What are some upcoming trends for the next year?
I think we’re cycling out of a darker trend in science fiction and fantasy. There’s been a lot of talk about the drive toward grimdark fantasy over the past few years. Now I think we’re shifting to something lighter, more traditional fantasy. I’m curious to see how it’s going to manifest—I think Naomi Novik’s Uprooted is a trend toward more “shimmery” fantasy, but also people keep talking about the old Dragonlance books a lot. With Shannara coming to TV, I’m guessing we’re going to start seeing a lot more throwback-y classic adventure fantasy. Expect more dragons.
On the science-fiction side, The Martian is totally dominating the conversation. More space stuff, more realistic technology, more positivity. I think the grimdark analogue here is post-apocalyptic—zombies or climate fiction—and now those same anxieties are translating into a desire to see solutions and to see us aspire to achieve great things as a species.
What book/genre/topic would you like to see cross your transom?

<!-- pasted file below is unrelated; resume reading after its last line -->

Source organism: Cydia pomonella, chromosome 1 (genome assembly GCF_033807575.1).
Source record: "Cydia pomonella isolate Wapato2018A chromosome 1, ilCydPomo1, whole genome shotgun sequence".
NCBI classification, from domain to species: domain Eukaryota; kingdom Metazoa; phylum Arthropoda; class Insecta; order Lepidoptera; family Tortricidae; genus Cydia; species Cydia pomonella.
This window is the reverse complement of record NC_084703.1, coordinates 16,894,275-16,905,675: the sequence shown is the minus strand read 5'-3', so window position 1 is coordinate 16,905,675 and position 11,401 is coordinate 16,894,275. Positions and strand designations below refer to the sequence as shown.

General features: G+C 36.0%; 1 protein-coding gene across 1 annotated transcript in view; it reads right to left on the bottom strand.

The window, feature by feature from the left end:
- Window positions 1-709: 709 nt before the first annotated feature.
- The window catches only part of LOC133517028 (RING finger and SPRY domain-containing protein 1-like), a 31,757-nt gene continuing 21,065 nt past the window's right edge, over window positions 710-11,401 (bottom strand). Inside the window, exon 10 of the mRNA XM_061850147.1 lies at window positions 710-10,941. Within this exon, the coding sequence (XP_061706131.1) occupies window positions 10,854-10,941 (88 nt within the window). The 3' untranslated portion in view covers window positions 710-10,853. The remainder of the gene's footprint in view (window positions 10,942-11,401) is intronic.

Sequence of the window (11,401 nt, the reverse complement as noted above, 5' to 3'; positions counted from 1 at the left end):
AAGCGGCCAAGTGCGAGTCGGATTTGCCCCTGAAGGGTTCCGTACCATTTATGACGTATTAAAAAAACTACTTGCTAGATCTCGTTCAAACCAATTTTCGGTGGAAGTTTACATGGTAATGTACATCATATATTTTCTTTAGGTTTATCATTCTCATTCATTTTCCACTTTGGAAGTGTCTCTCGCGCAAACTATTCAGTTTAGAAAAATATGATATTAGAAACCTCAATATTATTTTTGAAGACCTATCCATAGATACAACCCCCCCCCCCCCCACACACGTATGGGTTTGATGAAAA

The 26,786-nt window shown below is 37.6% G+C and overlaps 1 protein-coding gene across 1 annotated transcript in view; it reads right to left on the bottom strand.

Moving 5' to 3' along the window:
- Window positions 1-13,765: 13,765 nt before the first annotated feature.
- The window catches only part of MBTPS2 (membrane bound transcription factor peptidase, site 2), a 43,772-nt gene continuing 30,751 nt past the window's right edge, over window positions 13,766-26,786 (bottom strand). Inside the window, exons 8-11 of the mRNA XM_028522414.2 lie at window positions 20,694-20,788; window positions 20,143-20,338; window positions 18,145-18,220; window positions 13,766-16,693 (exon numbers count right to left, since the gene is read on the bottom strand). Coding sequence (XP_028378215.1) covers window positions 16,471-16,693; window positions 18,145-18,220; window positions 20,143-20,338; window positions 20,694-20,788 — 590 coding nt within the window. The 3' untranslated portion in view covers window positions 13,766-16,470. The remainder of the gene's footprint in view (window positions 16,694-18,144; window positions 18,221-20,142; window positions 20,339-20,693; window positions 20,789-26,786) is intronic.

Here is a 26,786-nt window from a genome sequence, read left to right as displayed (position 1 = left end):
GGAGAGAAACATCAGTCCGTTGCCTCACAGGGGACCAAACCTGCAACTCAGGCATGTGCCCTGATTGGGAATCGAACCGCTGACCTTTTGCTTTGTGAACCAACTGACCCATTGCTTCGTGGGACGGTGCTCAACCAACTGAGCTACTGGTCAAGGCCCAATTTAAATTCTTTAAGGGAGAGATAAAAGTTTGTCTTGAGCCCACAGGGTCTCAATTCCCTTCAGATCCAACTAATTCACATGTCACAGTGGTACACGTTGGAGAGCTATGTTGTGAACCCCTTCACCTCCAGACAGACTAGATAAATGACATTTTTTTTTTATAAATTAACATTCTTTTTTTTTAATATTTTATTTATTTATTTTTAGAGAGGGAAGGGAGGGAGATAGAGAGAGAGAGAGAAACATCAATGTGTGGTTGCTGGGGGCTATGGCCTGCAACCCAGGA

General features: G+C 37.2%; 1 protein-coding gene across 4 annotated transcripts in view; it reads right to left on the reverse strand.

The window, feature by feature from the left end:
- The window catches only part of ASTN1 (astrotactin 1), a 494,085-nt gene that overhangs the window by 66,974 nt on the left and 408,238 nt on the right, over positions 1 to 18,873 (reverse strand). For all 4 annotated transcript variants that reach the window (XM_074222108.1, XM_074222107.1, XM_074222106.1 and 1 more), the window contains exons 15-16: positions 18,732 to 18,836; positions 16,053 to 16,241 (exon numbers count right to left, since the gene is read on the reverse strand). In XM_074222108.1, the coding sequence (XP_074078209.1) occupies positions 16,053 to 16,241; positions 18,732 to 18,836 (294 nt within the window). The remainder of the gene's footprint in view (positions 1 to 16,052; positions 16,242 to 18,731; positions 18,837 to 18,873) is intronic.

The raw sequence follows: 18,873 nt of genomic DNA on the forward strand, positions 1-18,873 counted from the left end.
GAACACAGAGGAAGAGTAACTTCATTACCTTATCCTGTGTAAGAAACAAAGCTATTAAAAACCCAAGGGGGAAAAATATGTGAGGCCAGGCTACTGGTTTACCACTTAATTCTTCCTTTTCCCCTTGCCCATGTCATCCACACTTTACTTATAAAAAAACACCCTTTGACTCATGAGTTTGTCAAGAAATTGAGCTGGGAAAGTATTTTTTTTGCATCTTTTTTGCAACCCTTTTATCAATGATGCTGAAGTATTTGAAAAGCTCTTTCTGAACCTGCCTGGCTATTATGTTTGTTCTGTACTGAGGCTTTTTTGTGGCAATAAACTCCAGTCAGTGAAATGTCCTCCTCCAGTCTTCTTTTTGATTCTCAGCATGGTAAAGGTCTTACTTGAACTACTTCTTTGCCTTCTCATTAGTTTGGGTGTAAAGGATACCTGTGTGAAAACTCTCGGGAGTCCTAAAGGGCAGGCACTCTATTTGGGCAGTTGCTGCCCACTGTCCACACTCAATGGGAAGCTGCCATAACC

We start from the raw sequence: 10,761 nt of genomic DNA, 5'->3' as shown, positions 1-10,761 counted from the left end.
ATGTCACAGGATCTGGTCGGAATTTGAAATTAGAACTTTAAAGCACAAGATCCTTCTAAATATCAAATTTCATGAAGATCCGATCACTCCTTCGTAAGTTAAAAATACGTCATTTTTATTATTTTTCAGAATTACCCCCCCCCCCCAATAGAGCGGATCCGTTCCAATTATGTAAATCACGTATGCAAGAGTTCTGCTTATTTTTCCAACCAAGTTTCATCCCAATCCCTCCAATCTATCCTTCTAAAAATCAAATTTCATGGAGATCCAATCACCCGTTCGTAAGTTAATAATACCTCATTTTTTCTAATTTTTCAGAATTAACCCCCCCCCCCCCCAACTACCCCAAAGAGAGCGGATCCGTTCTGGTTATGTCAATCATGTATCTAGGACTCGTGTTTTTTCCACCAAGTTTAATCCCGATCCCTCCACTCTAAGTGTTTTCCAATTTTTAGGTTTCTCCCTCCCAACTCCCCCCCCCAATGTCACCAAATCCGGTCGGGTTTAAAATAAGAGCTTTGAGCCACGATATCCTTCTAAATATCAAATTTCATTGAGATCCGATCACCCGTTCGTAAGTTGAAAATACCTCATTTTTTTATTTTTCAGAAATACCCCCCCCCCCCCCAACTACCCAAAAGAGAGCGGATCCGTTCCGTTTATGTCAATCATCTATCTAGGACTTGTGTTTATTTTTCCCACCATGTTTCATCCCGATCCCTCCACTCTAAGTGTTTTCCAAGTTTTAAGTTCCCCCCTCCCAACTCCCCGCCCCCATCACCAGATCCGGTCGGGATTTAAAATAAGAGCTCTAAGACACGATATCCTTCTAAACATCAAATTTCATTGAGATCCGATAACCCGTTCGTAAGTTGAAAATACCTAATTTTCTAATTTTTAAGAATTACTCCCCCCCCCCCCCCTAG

I think the trends are pushing for pretty deep genre stuff right now. Classic stuff—sword and sorcery or space opera. But what I’d love to find is genre fiction that’s more grounded and more rooted in a world that’s recognizable to the reader. Something that can cross borders and appeal to audiences who don’t want to have to keep up with decades of continuity and lore to understand what’s happening.
I’m also on the hunt for some nonfiction: in particular, science writing that aims to reach a wide, passionate audience and food writing that transcends the recipe. Also, science writing and food writing combined. More of that, please.
What topic don’t you ever want to see again?
I don’t think anything’s fully off the table, ever. But I admit to being a little bit quicker to get rid of vampire stories right now. Or really anything with “classic” monsters—vamps, werewolves, zombies.
What’s unique about your corner of the publishing industry?
Genre publishing can be very community-driven. What I love about it is having a real conversation with the fans and the audience. You can go to a convention and feel a great connection to the people who love the same weird things you do. The downside is that can be very limiting and can lead to a lot of complications when that community fractures, as it has over the past couple of years. I’m hoping in the coming year we can find a way back to points of commonality—primarily, a shared love of great stories well told.
DongWon Song is an agent at Howard Morhaim Literary Agency. He was formerly an editor at Orbit, an imprint of Hachette Book Group. He was the first hire at publishing startup Zola Books and while there, oversaw content and eventually became the head of product for the e-commerce and e-book apps. He lives in Portland, Oregon, where it does not rain nearly as much as people say.